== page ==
By Jasen Lee
Architect Dave Brach with his concrete countertops and floors, which add to the Breezeway House's energy-storing thermal mass; solar shading graces the windows; hyper-attention to energy use makes the house hyper-comfortable; a shady maple and a photovoltaic system boost efficiency.| Nicole Morgenthau (left and below left); courtesy of Jeremy Wold/Brach Design (above and below right)
""The glazed concrete floor never gets cold," says home owner Joe Turner. "So we can walk on it barefoot."
Of the intricate energy and temperature control system, Turner says, "If something goes wrong, it could be a challenge to pick up on it and get it fixed."
Joe Turner relies on his body heat to warm his Salt Lake City house in winter. But that's not because he's chintzy when it comes to utility bills.
The first certified "passive house" in the western United States, Turner's thick-walled, superinsulated, airtight Breezeway House is heated primarily by passive solar gain and by the people and everyday appliances and electrical equipment inside it. The house uses about 90 percent less energy than an average existing home and about 80 percent less energy than an average newly built home.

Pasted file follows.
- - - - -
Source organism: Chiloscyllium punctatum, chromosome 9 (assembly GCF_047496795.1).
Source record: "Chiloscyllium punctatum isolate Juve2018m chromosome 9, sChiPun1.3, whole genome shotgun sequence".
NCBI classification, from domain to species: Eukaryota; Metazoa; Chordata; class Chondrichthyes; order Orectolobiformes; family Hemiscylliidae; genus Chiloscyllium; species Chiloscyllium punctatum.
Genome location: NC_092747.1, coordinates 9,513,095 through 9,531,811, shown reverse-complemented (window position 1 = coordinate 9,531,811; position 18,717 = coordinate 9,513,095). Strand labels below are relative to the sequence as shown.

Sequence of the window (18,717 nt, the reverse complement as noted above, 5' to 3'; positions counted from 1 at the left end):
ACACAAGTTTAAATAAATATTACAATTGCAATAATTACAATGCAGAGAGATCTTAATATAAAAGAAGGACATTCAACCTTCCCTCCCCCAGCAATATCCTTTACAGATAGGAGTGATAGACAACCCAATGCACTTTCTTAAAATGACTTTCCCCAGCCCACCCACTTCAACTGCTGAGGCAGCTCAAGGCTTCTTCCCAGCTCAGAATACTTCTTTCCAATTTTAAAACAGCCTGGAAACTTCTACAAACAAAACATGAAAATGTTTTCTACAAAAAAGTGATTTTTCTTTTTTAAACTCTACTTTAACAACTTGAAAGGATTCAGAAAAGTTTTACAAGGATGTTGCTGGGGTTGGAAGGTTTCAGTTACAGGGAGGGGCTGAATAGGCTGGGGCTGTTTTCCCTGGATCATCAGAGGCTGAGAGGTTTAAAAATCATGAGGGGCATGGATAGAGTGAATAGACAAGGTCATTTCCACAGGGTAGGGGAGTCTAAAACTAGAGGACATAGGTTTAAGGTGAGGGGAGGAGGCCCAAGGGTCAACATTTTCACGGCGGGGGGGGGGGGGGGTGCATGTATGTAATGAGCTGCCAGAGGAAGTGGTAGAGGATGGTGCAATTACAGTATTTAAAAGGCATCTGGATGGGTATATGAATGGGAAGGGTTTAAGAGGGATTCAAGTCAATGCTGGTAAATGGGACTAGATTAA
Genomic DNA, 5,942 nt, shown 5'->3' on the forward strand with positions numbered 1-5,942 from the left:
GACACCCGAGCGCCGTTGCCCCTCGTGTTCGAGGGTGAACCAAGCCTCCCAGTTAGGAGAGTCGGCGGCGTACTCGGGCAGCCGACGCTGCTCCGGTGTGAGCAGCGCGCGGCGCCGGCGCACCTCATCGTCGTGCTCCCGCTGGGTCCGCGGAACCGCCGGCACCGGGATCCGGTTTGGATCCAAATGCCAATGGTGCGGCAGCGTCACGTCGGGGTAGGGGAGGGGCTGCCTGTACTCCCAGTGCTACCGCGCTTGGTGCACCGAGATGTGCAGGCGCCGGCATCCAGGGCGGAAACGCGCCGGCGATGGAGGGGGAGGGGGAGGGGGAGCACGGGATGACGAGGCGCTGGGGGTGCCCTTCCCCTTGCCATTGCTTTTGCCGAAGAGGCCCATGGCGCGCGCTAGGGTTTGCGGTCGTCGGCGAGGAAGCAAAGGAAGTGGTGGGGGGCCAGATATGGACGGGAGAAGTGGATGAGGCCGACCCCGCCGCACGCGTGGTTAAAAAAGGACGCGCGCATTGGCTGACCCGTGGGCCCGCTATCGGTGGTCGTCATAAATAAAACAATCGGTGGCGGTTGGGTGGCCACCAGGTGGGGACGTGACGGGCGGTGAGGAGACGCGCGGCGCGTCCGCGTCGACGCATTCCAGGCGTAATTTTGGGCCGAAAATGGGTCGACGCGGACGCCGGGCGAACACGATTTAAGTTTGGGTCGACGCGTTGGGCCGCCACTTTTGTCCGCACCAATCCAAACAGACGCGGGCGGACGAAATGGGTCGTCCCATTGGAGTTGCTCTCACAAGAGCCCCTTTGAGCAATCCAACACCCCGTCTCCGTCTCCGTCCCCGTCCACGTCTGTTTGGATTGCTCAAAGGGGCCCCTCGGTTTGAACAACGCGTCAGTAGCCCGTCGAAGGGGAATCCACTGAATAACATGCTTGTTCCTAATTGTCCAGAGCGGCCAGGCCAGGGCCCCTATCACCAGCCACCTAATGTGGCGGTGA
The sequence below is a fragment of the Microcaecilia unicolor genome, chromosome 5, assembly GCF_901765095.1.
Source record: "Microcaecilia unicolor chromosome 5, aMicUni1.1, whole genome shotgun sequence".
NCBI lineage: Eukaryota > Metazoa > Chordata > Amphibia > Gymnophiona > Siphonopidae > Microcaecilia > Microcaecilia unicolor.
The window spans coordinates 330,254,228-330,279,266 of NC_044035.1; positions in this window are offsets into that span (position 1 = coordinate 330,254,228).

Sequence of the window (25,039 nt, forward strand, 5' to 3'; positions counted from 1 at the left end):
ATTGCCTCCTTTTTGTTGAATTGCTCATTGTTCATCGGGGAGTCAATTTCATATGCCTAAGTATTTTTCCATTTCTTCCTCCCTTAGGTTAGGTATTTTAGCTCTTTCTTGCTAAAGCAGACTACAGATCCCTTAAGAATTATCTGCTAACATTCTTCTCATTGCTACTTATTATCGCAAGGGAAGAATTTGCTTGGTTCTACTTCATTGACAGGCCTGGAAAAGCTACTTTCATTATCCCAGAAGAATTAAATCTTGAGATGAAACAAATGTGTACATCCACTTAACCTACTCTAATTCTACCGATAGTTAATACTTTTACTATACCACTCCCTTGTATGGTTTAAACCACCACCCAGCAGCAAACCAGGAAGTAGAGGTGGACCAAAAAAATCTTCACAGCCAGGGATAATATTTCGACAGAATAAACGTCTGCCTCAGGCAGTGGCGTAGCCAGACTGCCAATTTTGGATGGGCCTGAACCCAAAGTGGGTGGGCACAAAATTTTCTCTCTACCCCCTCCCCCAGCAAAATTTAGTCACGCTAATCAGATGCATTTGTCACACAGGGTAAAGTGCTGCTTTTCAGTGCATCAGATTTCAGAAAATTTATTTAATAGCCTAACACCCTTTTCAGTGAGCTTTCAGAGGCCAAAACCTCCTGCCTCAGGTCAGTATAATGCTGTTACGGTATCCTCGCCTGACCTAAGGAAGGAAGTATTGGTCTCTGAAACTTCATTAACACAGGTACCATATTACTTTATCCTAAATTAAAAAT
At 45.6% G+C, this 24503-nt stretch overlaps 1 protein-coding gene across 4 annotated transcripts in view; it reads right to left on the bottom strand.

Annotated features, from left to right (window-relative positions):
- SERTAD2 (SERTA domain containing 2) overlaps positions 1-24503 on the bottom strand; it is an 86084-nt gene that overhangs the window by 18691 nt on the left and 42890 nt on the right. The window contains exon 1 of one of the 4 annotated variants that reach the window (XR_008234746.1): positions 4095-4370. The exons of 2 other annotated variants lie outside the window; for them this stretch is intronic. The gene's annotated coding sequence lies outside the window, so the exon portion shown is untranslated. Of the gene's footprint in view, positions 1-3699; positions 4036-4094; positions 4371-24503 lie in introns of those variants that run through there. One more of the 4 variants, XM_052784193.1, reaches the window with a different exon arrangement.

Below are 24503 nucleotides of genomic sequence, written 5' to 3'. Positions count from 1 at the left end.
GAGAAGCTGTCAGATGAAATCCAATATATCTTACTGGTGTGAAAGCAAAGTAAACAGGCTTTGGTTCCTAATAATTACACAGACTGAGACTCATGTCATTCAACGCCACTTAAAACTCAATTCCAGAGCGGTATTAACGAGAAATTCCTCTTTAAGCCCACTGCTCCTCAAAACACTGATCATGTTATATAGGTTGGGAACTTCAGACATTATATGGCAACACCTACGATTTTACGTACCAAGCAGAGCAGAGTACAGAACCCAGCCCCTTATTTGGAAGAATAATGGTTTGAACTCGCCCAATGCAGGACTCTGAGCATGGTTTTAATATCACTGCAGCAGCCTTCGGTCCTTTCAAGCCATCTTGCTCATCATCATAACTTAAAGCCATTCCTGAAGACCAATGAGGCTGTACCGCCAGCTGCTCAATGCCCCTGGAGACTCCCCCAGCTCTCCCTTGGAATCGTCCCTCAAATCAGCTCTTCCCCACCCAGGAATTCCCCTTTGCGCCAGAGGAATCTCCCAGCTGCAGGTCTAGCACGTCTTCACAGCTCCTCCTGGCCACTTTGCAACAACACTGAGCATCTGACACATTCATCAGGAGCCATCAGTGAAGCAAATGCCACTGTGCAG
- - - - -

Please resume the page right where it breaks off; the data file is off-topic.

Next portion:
Passive-solar buildings take advantage of the sun's daily and seasonal cycles and maintain interior thermal comfort by using a heat exchanger instead of a furnace and an air conditioner. "You don't cool the house," says David Brach, the home's architect. "You keep it from getting hot."
The difference between a certified passive house and one with the highest-level LEED certification is that the passive house focuses exclusively on energy efficiency. "A LEED Platinum house has to meet a certain level of energy efficiency, but it doesn't have to get anywhere near a passive house," Brach says.
Efficiency triumphs aside, the Breezeway House is cozy. "The comfort level is second to none," Turner says. "It's always the same temperature inside. You don't get warm, you don't get chills, and there are no drafts."
But cozy doesn't mean claustrophobic when you have three bedrooms, two baths, and 2,800 square feet of living space. Turner and partner Rebecca Guymon wanted a spacious double-height living room, which added to the challenge, because certification by the Passive House Institute United States is based partly on energy used per square foot.
About 75 percent of the home's remaining energy needs are met by a photovoltaic system and solar thermal panels. In summer, Turner sells power back to the utility; in winter, his utility bills are between $10 and $50 per month—giving him a new appreciation for simple body heat.
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